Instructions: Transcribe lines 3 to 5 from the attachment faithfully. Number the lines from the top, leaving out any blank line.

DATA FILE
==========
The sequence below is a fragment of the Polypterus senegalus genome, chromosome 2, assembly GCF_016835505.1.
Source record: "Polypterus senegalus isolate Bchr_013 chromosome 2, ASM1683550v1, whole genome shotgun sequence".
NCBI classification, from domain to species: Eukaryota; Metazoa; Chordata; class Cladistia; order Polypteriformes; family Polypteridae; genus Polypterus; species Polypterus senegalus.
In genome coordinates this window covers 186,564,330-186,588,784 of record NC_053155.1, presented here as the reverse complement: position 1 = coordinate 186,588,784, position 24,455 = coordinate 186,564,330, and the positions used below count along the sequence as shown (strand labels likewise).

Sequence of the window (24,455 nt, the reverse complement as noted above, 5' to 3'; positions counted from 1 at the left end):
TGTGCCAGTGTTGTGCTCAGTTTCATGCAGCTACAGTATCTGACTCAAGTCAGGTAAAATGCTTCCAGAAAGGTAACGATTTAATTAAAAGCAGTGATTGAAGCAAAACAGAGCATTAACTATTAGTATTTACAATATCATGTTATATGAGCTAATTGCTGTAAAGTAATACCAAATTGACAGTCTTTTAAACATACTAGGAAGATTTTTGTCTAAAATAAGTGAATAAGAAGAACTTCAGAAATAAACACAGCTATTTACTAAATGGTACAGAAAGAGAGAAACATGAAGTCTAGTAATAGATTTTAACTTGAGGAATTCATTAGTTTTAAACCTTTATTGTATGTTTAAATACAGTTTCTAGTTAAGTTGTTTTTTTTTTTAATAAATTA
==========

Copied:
NCBI classification, from domain to species: Eukaryota; Metazoa; Chordata; class Cladistia; order Polypteriformes; family Polypteridae; genus Polypterus; species Polypterus senegalus.
In genome coordinates this window covers 186,564,330-186,588,784 of record NC_053155.1, presented here as the reverse complement: position 1 = coordinate 186,588,784, position 24,455 = coordinate 186,564,330, and the positions used below count along the sequence as shown (strand labels likewise).

Sequence of the window (24,455 nt, the reverse complement as noted above, 5' to 3'; positions counted from 1 at the left end):